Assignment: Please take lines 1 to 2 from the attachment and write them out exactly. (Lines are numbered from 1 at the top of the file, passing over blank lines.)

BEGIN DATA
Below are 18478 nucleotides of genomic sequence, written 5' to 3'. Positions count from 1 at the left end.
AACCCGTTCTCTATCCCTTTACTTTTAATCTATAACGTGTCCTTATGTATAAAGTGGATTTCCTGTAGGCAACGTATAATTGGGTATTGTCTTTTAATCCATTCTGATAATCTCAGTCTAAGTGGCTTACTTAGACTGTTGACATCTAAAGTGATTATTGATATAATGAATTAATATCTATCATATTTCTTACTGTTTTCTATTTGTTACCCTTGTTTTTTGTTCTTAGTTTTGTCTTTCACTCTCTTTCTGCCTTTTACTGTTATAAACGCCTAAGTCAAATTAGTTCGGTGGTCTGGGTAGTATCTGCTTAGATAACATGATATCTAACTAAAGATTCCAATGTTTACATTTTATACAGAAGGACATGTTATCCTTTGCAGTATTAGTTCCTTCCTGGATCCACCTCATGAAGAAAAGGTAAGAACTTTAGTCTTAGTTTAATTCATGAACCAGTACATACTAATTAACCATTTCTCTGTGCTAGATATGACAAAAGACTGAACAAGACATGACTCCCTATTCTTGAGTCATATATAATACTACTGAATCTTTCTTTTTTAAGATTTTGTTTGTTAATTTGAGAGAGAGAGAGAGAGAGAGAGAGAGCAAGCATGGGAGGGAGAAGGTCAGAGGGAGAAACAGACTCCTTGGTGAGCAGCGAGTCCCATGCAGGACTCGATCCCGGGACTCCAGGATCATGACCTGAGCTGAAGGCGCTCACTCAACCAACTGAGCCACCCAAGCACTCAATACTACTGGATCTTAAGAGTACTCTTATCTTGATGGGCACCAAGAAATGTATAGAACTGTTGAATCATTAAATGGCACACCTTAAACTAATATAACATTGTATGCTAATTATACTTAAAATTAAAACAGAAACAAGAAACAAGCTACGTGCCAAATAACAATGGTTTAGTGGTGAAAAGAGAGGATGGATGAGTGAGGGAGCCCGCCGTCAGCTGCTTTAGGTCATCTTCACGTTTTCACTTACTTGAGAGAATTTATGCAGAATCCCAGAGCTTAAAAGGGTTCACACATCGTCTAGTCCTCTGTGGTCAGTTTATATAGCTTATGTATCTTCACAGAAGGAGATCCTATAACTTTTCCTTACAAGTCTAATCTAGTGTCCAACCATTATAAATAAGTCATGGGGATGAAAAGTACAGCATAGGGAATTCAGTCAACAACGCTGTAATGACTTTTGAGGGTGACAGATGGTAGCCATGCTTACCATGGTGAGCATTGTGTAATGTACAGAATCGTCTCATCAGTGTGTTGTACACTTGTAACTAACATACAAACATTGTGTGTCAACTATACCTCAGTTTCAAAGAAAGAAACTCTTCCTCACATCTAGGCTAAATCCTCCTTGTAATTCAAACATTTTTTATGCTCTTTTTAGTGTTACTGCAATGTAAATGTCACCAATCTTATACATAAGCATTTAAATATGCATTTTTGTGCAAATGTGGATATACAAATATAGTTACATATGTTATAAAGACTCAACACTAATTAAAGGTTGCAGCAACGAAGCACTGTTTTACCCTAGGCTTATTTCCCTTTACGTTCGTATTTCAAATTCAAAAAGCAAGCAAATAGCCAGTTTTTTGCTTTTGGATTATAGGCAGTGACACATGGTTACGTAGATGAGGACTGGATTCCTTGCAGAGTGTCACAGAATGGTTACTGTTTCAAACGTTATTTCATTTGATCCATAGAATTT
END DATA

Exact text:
Below are 18478 nucleotides of genomic sequence, written 5' to 3'. Positions count from 1 at the left end.
AACCCGTTCTCTATCCCTTTACTTTTAATCTATAACGTGTCCTTATGTATAAAGTGGATTTCCTGTAGGCAACGTATAATTGGGTATTGTCTTTTAATCCATTCTGATAATCTCAGTCTAAGTGGCTTACTTAGACTGTTGACATCTAAAGTGATTATTGATATAATGAATTAATATCTATCATATTTCTTACTGTTTTCTATTTGTTACCCTTGTTTTTTGTTCTTAGTTTTGTCTTTCACTCTCTTTCTGCCTTTTACTGTTATAAACGCCTAAGTCAAATTAGTTCGGTGGTCTGGGTAGTATCTGCTTAGATAACATGATATCTAACTAAAGATTCCAATGTTTACATTTTATACAGAAGGACATGTTATCCTTTGCAGTATTAGTTCCTTCCTGGATCCACCTCATGAAGAAAAGGTAAGAACTTTAGTCTTAGTTTAATTCATGAACCAGTACATACTAATTAACCATTTCTCTGTGCTAGATATGACAAAAGACTGAACAAGACATGACTCCCTATTCTTGAGTCATATATAATACTACTGAATCTTTCTTTTTTAAGATTTTGTTTGTTAATTTGAGAGAGAGAGAGAGAGAGAGAGAGAGCAAGCATGGGAGGGAGAAGGTCAGAGGGAGAAACAGACTCCTTGGTGAGCAGCGAGTCCCATGCAGGACTCGATCCCGGGACTCCAGGATCATGACCTGAGCTGAAGGCGCTCACTCAACCAACTGAGCCACCCAAGCACTCAATACTACTGGATCTTAAGAGTACTCTTATCTTGATGGGCACCAAGAAATGTATAGAACTGTTGAATCATTAAATGGCACACCTTAAACTAATATAACATTGTATGCTAATTATACTTAAAATTAAAACAGAAACAAGAAACAAGCTACGTGCCAAATAACAATGGTTTAGTGGTGAAAAGAGAGGATGGATGAGTGAGGGAGCCCGCCGTCAGCTGCTTTAGGTCATCTTCACGTTTTCACTTACTTGAGAGAATTTATGCAGAATCCCAGAGCTTAAAAGGGTTCACACATCGTCTAGTCCTCTGTGGTCAGTTTATATAGCTTATGTATCTTCACAGAAGGAGATCCTATAACTTTTCCTTACAAGTCTAATCTAGTGTCCAACCATTATAAATAAGTCATGGGGATGAAAAGTACAGCATAGGGAATTCAGTCAACAACGCTGTAATGACTTTTGAGGGTGACAGATGGTAGCCATGCTTACCATGGTGAGCATTGTGTAATGTACAGAATCGTCTCATCAGTGTGTTGTACACTTGTAACTAACATACAAACATTGTGTGTCAACTATACCTCAGTTTCAAAGAAAGAAACTCTTCCTCACATCTAGGCTAAATCCTCCTTGTAATTCAAACATTTTTTATGCTCTTTTTAGTGTTACTGCAATGTAAATGTCACCAATCTTATACATAAGCATTTAAATATGCATTTTTGTGCAAATGTGGATATACAAATATAGTTACATATGTTATAAAGACTCAACACTAATTAAAGGTTGCAGCAACGAAGCACTGTTTTACCCTAGGCTTATTTCCCTTTACGTTCGTATTTCAAATTCAAAAAGCAAGCAAATAGCCAGTTTTTTGCTTTTGGATTATAGGCAGTGACACATGGTTACGTAGATGAGGACTGGATTCCTTGCAGAGTGTCACAGAATGGTTACTGTTTCAAACGTTATTTCATTTGATCCATAGAATTT